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U.S.-China Economic and Security Review Commission, “Corporate Accountability, Access to Credit, and Access to Markets in China’s Financial System – The Rules and Their Ramifications for U.S. Investors,” March 7, 2013
Thursday, March 7th, 2013
Dirksen Senate Office Building,
Room 562 1st Street SE,
Washington DC 20515
OPENING STATEMENT OF COMMISSIONER ROBIN CLEVELAND, HEARING CO-CHAIR
HEARING CO-CHAIR CLEVELAND: Good morning and welcome to our hearing on "Corporate Accountability, Access to Credit, and Markets in China's Financial System and the Rules and Ramifications for U.S. Investors."
In 2006, three of the four largest Chinese banks launched IPOs. Selling off a 10.5 percent stake in its business, the Bank of China issued over 25 billion shares raising $9.7 billion, ranking eighth in U.S. IPO history. This record level was invested despite corporate documents disclosing 75 cases of fraud and over $150 million in criminal conduct charges by employees.
Ranking first and second in the largest IPOs in U.S. history are the Agricultural Bank of China, yielding a whopping $19.2 billion, and the Industrial and Commercial Bank close on its heels with $19.1 billion. These numbers are staggering to me, especially when compared to other top IPOs. Visa, for example, which raised $16 billion, did so after 31 years as a proven
Not all offerings are on this scale, but whatever the size, Chinese expansion into U.S. capital markets presents both opportunities and risks for companies and investors alike. There is substantial opportunity in the twin pledges made by the Chinese leadership to improve the transparency, governance and functioning of capital markets and to expand access for
foreign financial service firms with the knowledge, expertise and products to improve productivity and growth.
If, and it is a big if, these commitments are implemented, they not only will protect American shareholders and investments in China but will also support essential rebalancing of the Chinese economy, strengthening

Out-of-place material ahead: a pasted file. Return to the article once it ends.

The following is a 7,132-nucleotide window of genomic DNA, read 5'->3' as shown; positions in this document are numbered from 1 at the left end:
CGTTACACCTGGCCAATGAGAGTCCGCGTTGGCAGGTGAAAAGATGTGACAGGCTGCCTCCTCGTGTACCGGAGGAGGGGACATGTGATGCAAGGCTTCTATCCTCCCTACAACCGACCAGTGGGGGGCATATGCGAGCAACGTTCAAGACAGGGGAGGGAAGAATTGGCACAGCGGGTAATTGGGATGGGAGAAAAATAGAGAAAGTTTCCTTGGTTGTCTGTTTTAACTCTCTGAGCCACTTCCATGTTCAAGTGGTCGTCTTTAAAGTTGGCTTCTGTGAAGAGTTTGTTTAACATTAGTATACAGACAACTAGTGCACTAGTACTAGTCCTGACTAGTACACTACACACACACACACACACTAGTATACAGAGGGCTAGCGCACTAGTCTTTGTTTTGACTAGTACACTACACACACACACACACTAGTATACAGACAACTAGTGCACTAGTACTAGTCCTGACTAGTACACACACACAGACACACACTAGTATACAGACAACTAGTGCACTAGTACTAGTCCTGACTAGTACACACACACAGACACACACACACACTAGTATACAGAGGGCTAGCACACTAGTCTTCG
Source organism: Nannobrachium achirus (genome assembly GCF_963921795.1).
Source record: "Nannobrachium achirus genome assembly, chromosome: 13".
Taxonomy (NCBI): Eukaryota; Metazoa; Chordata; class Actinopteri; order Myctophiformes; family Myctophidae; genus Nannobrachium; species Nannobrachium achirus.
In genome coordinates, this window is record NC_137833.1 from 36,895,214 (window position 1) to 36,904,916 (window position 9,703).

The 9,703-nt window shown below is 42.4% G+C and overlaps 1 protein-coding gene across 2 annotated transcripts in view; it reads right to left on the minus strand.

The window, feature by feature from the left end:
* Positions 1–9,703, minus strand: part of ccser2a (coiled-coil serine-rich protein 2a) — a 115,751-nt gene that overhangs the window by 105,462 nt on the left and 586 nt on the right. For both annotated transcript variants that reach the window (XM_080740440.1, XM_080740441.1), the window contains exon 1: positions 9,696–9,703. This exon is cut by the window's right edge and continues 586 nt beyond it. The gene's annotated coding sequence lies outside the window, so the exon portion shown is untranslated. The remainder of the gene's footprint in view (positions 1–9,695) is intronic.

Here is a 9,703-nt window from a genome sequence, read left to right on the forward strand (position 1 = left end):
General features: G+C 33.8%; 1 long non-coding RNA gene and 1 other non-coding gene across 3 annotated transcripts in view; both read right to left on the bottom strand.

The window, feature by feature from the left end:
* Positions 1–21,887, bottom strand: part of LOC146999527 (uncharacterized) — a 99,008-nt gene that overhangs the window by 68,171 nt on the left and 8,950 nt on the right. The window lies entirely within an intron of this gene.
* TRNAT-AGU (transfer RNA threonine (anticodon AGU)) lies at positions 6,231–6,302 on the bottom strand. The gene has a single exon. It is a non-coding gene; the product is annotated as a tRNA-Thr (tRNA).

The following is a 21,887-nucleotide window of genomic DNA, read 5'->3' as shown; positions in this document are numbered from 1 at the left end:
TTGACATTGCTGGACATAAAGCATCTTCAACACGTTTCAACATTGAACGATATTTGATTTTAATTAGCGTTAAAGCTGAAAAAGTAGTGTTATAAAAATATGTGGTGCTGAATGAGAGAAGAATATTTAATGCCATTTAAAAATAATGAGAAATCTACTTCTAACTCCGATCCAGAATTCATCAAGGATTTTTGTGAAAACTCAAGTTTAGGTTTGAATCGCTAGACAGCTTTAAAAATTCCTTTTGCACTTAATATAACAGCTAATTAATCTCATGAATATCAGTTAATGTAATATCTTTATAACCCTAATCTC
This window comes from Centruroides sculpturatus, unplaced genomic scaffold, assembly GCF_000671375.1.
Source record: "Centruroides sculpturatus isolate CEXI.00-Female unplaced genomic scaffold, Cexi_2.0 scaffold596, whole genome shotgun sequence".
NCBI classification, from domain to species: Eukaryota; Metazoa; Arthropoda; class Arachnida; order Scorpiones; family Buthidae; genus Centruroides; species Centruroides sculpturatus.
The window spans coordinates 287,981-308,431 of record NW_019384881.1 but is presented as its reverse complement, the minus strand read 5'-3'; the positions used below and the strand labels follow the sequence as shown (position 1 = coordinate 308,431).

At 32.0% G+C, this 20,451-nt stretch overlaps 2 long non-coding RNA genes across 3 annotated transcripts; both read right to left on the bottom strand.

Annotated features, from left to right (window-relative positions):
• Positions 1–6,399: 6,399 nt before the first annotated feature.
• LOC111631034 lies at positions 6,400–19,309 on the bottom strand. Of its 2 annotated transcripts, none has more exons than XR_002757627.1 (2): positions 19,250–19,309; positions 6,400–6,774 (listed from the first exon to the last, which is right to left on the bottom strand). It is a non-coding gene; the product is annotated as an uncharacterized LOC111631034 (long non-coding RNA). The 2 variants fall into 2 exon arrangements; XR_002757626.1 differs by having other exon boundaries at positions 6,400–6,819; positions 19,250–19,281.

consumer demand and access to reliable returns.
On the other hand, if the status quo is maintained, the risks are significant. Failure to move forward on standards of governance and accountability, continued misallocation of resources to protect state -owned enterprises and banks, and secretive mishandling of non-performing loans will compromise China's economic potential sooner rather than later.
Accounting scandals and fraud already have prompted U.S. regulators to delist dozens of Chinese companies with many others losing substantial market value. 64 of 154 Chinese companies listed last year are trading well below their initial price.
Confidence in security market transitions depends on a reliable transnational audit regime--an agreement which continues to elude the Securities and Exchange Commission, the Public Company Accountability Oversight Board, and the China Securities Regulatory Commission.
While it may be understandable, I view it as unfortunate that the SEC recently chose to take legal action against U.S. auditors' inability to release working papers. A resolution is in all parties' interests, and I hope options for the path ahead are offered by our witnesses today.
While Mr. Walter has noted capital begins and ends with the big four banks which control over $16 trillion in assets, the future of growth may depend on the access China's 42 million small and medium private enterprises have to capital.
In her testimony, Ms. Prasso observes that SMEs contribute 60 percent of GDP and 80 percent of urban employment, yet rely on an unregulated, albeit legal, shadow banking system, which includes investments in trusts and wealth management products that sound an awful lot like CDOs.
I welcome our witnesses' observations on domestic lending procedures and priorities and problems. A pilot SME lending program in Wenzhou seems promising but so too would accelerating and expanding U.S. financial services firms' access and impact on the market.
By the end of the day, I hope we will have a full picture of U.S. access to Chinese financial markets, the banking, equity, and financing resources available to Chinese firms, as well as the rules and governance mechanisms which assure accountability and protect the American investor.
Panel II: China’s Banking System and Access to Credit
Regina Abrami, Lauder Institute for Management and International Studies
Lynette Ong, University of Toronto
Carl Walter, formerly of JP Morgan China
Sheridan Prasso, Bloomberg News
Panel III: Market Conditions and Access Issues for Banking, Investment, Insurance and other Services Firms
John Dearie, Financial Services Forum
Paul Saulski, Georgetown University
Steve Simchak, American Insurance Association